Friday, May 19, 2017

It's late at night....

It’s March 2015 and I’m still here at my computer at a ridiculous hour of the night. I’m using YouTube to view a science documentary which was produced several years ago. I’m looking at one of countless recordings of a popular documentary which people have uploaded over the years. The subject of the documentary is a young man presented as a savant displaying many amazing talents, which are attributed to a mysterious brain condition related to epilepsy and autism. I’m sitting here at this late hour because science is one of my interests, but I’m not watching this made-for-television film as a casual viewer. I’m viewing the credits at the end of the documentary because I feel that I need to check something. Close to the end of the documentary there are a few frames showing the man who is the subject of the documentary lying down on what looks like a grey slab designed to go into an MRI machine. After that there are slightly gruesome shots of moving images of a head and brain scan beside images of a man’s face from two odd angles, one an upside-down profile. I notice that the face in the inverted profile appears not to be the face of the man featured in the documentary, with the face’s hooked nose, receding chin and large ears. Holding a mirror to a frozen video frame confirms that it’s not his face. I know that none of the fMRI studies of this man that I’m aware of would have been conducted during the period of the filming of this documentary. This mismatched face is just one of countless details in this story which don’t ring true, but this isn’t the detail that I’m looking out for.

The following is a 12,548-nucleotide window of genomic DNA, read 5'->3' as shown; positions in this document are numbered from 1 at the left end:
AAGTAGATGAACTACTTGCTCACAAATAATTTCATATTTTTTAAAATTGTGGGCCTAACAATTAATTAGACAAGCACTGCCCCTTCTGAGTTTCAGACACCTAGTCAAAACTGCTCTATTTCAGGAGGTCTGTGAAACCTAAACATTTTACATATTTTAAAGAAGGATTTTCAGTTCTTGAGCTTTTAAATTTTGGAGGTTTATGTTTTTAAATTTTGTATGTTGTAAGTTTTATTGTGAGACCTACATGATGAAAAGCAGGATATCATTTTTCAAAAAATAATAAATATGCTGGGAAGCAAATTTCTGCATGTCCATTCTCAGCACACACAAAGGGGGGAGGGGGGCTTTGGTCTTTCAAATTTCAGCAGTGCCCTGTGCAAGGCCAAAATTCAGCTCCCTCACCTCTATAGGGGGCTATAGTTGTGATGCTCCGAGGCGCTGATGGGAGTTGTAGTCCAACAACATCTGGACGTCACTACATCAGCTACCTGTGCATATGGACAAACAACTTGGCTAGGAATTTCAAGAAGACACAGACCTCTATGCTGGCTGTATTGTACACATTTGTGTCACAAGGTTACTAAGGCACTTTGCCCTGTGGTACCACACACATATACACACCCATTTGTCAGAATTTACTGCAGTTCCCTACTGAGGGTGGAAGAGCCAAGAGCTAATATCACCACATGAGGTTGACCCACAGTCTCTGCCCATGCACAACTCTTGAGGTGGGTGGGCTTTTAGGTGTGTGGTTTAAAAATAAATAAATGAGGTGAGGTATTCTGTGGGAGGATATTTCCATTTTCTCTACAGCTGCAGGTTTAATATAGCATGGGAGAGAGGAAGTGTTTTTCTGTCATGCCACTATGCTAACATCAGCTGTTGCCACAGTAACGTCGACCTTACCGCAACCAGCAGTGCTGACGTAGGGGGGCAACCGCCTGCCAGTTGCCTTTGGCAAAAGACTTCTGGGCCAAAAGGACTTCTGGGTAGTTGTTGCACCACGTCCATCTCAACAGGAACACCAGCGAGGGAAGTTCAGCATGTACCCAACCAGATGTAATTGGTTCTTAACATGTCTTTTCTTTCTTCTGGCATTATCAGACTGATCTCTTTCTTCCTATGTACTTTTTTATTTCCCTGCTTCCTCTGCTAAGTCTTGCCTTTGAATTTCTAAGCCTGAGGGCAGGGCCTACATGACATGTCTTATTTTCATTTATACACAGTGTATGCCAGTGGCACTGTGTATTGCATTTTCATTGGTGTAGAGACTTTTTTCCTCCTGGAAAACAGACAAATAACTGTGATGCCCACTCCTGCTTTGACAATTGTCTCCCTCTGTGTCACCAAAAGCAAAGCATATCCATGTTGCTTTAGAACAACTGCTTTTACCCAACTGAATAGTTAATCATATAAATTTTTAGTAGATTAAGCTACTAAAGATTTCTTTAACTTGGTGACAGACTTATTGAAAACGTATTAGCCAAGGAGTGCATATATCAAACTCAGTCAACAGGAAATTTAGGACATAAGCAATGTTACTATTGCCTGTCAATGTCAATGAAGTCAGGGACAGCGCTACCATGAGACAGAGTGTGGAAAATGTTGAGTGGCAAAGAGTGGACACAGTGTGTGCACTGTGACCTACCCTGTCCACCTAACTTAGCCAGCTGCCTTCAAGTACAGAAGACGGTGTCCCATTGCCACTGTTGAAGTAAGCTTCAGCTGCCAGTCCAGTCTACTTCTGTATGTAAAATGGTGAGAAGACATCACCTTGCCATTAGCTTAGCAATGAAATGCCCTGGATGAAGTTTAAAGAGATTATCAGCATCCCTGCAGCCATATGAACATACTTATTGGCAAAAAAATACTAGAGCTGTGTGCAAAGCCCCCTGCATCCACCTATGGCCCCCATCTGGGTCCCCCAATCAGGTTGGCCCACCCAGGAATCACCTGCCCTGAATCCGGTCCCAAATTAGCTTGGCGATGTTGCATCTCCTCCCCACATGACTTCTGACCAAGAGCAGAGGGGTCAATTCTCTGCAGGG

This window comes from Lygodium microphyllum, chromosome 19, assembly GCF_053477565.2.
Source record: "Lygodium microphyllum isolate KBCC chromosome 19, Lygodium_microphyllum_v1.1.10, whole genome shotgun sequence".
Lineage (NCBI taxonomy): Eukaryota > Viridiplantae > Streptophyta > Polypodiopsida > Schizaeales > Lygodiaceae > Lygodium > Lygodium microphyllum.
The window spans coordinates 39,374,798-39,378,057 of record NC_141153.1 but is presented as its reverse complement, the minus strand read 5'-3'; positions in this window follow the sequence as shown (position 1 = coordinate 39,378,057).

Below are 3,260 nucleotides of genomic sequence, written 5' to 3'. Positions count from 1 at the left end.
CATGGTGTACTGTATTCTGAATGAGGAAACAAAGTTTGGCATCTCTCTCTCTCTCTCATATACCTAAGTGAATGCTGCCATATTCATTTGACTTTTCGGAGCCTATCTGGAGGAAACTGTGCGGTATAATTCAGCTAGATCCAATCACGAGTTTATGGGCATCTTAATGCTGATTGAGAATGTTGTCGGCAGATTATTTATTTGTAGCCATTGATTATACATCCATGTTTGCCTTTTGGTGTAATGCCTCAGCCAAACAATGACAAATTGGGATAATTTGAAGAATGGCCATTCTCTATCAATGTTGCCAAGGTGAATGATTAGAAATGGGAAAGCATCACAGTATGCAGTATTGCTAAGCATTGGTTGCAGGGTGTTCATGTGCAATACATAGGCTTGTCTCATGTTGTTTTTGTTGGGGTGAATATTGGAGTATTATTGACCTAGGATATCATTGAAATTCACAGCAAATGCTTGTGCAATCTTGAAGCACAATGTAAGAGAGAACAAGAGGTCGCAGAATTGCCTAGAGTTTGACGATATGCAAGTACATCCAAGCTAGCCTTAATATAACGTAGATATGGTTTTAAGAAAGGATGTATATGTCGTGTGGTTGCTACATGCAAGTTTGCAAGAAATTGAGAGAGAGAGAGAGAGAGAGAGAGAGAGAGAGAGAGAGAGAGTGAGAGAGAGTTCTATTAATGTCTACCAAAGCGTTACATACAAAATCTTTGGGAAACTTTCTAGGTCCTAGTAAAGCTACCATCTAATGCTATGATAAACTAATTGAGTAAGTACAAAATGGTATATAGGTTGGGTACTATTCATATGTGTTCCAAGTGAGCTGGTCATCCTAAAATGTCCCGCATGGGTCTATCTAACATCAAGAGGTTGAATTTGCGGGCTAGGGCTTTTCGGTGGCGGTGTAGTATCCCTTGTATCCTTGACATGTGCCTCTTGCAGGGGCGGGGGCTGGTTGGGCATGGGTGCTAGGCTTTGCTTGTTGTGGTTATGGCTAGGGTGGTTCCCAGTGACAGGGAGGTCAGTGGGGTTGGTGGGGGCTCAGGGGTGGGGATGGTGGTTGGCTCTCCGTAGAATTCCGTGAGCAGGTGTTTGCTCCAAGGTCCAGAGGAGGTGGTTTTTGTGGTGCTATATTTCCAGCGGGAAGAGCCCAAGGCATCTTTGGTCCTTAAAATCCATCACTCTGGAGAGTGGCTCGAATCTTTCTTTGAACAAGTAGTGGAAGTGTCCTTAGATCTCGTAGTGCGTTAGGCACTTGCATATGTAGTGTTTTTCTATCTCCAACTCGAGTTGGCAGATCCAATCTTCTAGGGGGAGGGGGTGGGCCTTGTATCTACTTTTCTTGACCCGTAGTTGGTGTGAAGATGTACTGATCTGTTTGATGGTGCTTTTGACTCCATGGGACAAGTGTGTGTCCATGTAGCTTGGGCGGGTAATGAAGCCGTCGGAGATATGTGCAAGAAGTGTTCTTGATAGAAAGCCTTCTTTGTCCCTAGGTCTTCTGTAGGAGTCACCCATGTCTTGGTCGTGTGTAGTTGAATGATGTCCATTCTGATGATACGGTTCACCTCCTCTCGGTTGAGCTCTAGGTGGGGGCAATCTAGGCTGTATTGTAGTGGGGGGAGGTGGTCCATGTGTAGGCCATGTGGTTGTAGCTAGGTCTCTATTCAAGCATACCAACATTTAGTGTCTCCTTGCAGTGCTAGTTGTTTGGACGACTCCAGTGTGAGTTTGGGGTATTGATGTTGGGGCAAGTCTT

Next in the documentary a likeable doctor/expert with a grandfatherly face says something inspiring, and then there’s a shot of the star of the film sitting in a large and futuristically white and shiny building, with an artsy visual effect accompanying a voice-over of the star saying something inspiring, then it’s back to the expert, Dr Darold Treffert who has written extensively on the subject of autistic savants, saying more inspiring words about the future direction of research, and then there’s the bit that I’m looking for – the closing credits. As they zoom up the screen I struggle to pause the images in time to check the names of some neuroscientists among those in the credits, and I also spot the name of one of the world’s most accomplished competitors in memory sport, Dominic O’Brien. It seems odd that his name should be listed here, because I know what Mr O’Brien looks like and I swear that I never saw him making an appearance in this television documentary, but the appearance of his name in the credits does back up what I’ve read about this documentary – that a critical interview with this memory sport champion was filmed but was left out of the final product. That’s interesting but I’m really interested in what the credits have to say about the associate producers of the film, because I have read that the publicist of the man who is the subject of the film was also an associate producer in the documentary project, which seems like a conflict of interest to me. I had expected more of a science documentary, but perhaps that just shows that I’m a bit naïve. The swiftly ascending names of members of the crew are suddenly squashed beyond recognition, as the screen showing the recording of the Channel 5 broadcast of the documentary is compressed to make space for a TV channel promo for an upcoming TV show about “the woman with the 14 stone tumor”. I can just make out that there were four names under the heading “Associate Producer” but I can only barely perceive the name of the publicist because I already know what to look for as a result of fact checking at the IMDb database. A moment later the credits are readable again, just in time to make the names of the documentary director and producer legible, and then I’m struck by a thought. Is it just a coincidence that that particular potentially controversial part of the credits is illegible? My late-night idea seems like some far-fetched conspiracy theory, but it does fit nicely with a detail that I’ve noticed about the autobiographical book written by the star of the documentary. In the UK edition of his book I cannot find the name of his publicist, but in the later US edition the author Daniel Tammet thanks his publicist by name in the acknowledgements section of his book. The Channel 5 broadcast of this documentary would have been broadcast in the UK and the publicist’s name is illegible in the credits, while the US version of the documentary, released under the title Brainman and broadcast on the Science Channel, has the name of the publicist shown as clear as day in credits ascending the screen at a leisurely pace. It would appear that perhaps there was a lack of motivation to publicise the role of the publicist to British viewers and readers. Was there any intention to hide any conflict of interest? I can’t help wondering. Who would have thought that watching the credits of a dated science documentary in the small hours would be so thought provoking?